Olympic gold-medal gymnast and "Dancing With the Stars" champion Shawn Johnson talks about growing in her Christian faith and learning to trust in God in her memoir, Winning Balance: What I've Learned So Far About Love, Faith and Living Your Dreams.
In her story of trial and triumph, Johnson reflects on the lessons she's learned at key moments in her life as she shares prayers or verses that have helped her.
One lesson that Johnson learned during the 2008 Beijing Olympics was finding her self-worth outside of the color of her ribbon. When she learned that Olympic teammate Nastia Liukin beat her by six tenths of a point, winning the gold in the women's all-around, Johnson said she felt "confused, happy and upset." But upon reflection, Johnson found that losing the all-around helped her learn that her worth came from God, not a medal.
"God created you in his image; that is where your worth comes from," she wrote.
Speaking in an interview with The Christian Post this week, the 20-year-old explained how her faith grew during that experience.
"I'd say my faith grew during that time because I had to find a reason for everything," Johnson told CP. "You know, if you make one thing too big, as soon as it's taken away from you or something doesn't go as you planned it, instead of being like 'Oh, poor me,' I've found a greater reason for why. It was always: everything happens for a reason under Him. It just kind of helped clarified things and helped me see things a little better."
Johnson said her faith has grown over time. Growing up, Johnson's parents freely spoke to her about God but didn't emphasize weekly church attendance. Sunday was her only day off from the gym so her parents wanted it to be spent with family. But they still taught her to look to Him as a source of comfort and peace through all of life's ups and downs. Her mom always encouraged her to say her prayers every night, and had the famous children's bedtime prayer painted on her wall.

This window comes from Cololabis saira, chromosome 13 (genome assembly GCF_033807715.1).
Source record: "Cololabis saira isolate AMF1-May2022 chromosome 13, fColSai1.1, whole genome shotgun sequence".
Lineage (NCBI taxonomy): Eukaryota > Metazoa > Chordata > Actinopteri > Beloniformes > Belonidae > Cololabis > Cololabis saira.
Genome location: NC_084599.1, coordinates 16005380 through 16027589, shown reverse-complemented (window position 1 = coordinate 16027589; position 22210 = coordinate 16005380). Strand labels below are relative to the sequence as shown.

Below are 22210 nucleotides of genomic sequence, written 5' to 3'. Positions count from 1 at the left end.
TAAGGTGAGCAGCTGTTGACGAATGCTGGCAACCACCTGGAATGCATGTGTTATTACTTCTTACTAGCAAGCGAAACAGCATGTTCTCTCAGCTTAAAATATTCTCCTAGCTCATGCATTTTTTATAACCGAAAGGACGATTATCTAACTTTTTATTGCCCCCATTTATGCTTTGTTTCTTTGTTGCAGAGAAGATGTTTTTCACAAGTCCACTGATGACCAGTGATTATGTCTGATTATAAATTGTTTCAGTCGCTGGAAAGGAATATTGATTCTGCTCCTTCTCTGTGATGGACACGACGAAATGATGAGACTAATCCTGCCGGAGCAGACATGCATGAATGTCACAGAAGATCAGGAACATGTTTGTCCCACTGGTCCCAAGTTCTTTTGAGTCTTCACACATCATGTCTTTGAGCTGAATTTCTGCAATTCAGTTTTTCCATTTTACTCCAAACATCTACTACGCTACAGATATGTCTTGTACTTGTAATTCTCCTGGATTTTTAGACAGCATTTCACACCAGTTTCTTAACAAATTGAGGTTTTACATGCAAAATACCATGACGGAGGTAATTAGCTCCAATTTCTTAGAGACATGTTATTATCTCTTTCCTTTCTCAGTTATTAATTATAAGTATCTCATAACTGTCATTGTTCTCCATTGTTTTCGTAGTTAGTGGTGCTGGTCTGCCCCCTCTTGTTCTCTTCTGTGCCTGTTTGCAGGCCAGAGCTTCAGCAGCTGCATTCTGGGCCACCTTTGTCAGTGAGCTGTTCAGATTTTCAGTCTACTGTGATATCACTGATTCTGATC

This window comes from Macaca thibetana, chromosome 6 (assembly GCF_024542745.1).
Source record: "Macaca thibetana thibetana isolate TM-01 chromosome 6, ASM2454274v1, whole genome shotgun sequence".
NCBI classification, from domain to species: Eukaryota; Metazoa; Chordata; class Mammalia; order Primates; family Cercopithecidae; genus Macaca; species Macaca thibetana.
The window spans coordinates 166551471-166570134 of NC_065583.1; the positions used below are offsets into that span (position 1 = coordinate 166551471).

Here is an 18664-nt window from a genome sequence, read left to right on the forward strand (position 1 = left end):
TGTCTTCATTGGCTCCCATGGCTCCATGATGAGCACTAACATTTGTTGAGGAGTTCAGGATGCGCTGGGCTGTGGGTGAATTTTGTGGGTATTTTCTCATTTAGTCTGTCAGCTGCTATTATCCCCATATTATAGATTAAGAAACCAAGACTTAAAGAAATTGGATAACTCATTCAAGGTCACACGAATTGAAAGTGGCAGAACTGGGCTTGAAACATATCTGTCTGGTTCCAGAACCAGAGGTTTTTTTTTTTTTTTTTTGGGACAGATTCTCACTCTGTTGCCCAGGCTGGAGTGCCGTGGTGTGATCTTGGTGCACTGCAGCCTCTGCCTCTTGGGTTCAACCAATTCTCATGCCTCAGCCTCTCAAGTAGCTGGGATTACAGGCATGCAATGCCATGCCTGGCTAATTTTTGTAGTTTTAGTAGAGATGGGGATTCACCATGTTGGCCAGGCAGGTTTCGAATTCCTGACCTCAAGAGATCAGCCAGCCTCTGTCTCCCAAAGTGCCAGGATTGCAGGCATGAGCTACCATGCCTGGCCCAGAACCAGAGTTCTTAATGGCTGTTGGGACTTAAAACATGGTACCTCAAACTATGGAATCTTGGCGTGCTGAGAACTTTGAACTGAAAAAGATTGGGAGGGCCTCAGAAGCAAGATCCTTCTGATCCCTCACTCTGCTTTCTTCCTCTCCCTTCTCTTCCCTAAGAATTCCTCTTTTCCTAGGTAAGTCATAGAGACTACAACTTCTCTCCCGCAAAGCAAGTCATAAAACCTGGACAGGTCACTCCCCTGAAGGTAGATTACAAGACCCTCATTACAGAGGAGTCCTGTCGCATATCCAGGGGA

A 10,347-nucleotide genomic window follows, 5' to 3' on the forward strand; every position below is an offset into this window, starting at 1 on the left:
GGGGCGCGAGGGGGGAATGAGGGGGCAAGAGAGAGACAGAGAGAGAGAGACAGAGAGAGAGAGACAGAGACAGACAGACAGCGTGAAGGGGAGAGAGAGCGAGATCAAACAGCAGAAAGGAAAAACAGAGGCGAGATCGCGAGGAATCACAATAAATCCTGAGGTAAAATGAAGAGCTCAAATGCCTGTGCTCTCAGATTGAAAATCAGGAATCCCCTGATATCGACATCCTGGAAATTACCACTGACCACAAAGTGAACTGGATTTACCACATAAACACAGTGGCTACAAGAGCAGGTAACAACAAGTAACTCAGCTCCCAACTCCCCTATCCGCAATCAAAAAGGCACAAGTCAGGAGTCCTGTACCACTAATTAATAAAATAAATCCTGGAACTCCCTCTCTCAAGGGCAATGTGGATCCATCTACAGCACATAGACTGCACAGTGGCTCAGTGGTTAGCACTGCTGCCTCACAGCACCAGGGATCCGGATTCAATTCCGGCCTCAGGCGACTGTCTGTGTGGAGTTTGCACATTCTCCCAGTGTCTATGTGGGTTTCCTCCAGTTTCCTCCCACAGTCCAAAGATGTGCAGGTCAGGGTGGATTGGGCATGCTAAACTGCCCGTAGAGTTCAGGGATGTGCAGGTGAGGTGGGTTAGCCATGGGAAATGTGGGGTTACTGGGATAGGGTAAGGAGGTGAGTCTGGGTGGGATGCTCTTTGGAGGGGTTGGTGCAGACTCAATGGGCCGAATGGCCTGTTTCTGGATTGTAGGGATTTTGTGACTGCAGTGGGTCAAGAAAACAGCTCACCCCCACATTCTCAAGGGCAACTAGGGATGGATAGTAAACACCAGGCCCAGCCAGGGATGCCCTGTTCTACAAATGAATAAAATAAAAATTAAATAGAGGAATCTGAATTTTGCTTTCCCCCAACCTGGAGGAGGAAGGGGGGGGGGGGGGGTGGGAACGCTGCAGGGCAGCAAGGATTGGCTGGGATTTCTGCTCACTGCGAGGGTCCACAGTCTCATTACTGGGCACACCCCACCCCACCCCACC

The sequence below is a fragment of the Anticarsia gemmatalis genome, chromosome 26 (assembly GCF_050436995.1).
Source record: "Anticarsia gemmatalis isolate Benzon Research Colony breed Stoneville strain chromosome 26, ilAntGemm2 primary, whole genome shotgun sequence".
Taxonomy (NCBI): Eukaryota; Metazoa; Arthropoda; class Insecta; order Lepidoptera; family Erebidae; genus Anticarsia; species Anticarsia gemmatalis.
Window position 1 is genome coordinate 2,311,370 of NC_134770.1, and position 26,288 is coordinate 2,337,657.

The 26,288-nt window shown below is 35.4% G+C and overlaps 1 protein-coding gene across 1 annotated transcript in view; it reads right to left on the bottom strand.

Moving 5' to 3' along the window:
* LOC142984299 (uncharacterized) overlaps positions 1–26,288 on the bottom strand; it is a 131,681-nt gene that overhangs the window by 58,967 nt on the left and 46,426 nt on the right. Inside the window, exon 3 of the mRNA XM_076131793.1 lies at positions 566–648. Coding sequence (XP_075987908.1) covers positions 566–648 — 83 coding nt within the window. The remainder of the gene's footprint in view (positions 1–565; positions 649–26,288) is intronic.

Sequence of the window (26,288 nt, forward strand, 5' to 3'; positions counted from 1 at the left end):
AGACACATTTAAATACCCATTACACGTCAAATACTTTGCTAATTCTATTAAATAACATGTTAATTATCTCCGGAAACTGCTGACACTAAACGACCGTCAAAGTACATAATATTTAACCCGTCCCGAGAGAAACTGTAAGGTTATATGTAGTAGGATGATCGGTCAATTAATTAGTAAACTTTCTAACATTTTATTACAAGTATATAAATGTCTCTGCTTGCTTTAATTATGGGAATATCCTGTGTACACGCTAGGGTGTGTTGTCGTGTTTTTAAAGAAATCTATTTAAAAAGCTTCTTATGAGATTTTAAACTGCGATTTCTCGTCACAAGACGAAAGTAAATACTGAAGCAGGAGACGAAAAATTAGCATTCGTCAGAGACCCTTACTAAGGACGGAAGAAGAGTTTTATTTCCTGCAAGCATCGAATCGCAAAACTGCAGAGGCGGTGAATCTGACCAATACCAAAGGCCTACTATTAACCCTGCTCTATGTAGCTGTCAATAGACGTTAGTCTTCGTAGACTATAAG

In more recent years, she and her family have been trying to attend Lutheran Church of Hope more regularly. She said she felt that God became more "real" as she and her boyfriend Ryan talked about their faith and as she reflected on the Bible more. She also learned how to trust in God from observing her boyfriend's family deal with his sister's cancer, which later went into remission.
"They were always positive and taught me to leave everything to God, because when we try to manage everything on our own, it's too much for us to handle," said Johnson.
That lesson also became handy when things in her life got tough – and unpredictable. In 2010, she suffered a career-threatening injury after a skiing accident. She attempted a comeback to gymnastics and was overwhelmed as she tried to balance her rehab, training, and commitments to sponsors. During that time, she was reminded to leave everything up to God.
In the conclusion of her book, Johnson had this faith-inspired message for readers:
"Trust that God will walk with you through the hard times. Be grateful for the many ways he is working out all the details of your life so you can make the most of the gifts and opportunities he's given you."
At the time the book was written, Johnson was trying to make the 2012 London Olympics team but she has since announced her retirement from gymnastics. Instead of competing, Johnson will attend this summer's Olympics as a sports commentator. Afterwards, she has plans to go to college.
As she looks to the next chapter of her life, Johnson told CP she looks to her favorite Bible verse from James 4:6, "He gives us even more grace...As the Scriptures say, 'God opposes the proud but shows favor to the humble."
The following is the full interview with Olympic gymnast Shawn Johnson:
CP: In your book, you talk about love, faith and living your dreams. Can you tell us one life lesson you've learned in each area?
Johnson: I'd say, living your dreams is just about following your heart and having fun and doing what you love. I fell in love with gymnastics when I was three years old. It took me to amazing places.
Faith – that there's nothing more important in your life. You have to have something to fall back on and my faith has been the one constant through everything.